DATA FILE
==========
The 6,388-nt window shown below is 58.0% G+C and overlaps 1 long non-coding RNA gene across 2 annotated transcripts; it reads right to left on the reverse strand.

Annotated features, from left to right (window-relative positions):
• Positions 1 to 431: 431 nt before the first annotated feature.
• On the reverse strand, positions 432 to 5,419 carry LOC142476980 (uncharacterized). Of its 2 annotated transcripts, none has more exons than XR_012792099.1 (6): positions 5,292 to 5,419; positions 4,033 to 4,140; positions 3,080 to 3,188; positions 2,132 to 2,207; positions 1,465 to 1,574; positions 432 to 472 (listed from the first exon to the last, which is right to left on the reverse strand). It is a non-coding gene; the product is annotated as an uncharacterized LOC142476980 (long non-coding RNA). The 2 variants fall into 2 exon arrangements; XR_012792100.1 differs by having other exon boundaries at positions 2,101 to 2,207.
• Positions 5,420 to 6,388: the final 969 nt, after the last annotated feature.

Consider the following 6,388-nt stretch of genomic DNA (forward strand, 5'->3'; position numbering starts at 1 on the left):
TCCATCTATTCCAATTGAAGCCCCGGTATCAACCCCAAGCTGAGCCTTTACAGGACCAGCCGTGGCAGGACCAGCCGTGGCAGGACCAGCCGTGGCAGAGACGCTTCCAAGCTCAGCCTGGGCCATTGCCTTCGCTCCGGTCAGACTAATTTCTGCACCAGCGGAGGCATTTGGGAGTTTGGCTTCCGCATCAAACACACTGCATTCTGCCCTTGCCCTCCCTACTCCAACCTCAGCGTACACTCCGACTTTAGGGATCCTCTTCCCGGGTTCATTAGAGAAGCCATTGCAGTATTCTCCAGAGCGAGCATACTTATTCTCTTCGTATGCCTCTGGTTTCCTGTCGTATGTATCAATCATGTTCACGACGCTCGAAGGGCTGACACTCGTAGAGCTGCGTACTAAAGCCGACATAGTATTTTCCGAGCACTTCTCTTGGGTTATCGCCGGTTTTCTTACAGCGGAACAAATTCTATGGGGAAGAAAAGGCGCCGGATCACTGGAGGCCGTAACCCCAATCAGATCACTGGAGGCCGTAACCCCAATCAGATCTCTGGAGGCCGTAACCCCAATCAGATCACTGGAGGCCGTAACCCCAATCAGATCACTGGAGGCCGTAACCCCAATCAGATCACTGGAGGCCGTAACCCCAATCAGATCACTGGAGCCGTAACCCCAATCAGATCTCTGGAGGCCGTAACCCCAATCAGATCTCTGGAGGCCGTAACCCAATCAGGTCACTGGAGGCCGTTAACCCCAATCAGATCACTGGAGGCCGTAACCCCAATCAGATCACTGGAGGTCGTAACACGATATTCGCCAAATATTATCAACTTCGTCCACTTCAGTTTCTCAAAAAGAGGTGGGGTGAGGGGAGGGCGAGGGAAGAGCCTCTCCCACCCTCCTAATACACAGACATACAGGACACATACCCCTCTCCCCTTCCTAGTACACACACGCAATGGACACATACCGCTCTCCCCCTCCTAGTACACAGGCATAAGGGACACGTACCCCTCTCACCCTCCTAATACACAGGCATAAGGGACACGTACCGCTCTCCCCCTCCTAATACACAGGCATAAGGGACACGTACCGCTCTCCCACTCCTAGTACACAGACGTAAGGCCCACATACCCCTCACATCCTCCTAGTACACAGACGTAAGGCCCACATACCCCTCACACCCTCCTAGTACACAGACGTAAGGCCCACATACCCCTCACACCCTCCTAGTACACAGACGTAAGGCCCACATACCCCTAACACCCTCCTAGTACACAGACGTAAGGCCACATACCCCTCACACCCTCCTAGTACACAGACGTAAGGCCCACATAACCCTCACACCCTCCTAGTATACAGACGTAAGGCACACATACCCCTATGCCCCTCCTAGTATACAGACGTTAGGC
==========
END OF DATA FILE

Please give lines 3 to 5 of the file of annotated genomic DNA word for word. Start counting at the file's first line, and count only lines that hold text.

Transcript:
• Positions 1 to 431: 431 nt before the first annotated feature.
• On the reverse strand, positions 432 to 5,419 carry LOC142476980 (uncharacterized). Of its 2 annotated transcripts, none has more exons than XR_012792099.1 (6): positions 5,292 to 5,419; positions 4,033 to 4,140; positions 3,080 to 3,188; positions 2,132 to 2,207; positions 1,465 to 1,574; positions 432 to 472 (listed from the first exon to the last, which is right to left on the reverse strand). It is a non-coding gene; the product is annotated as an uncharacterized LOC142476980 (long non-coding RNA). The 2 variants fall into 2 exon arrangements; XR_012792100.1 differs by having other exon boundaries at positions 2,101 to 2,207.
• Positions 5,420 to 6,388: the final 969 nt, after the last annotated feature.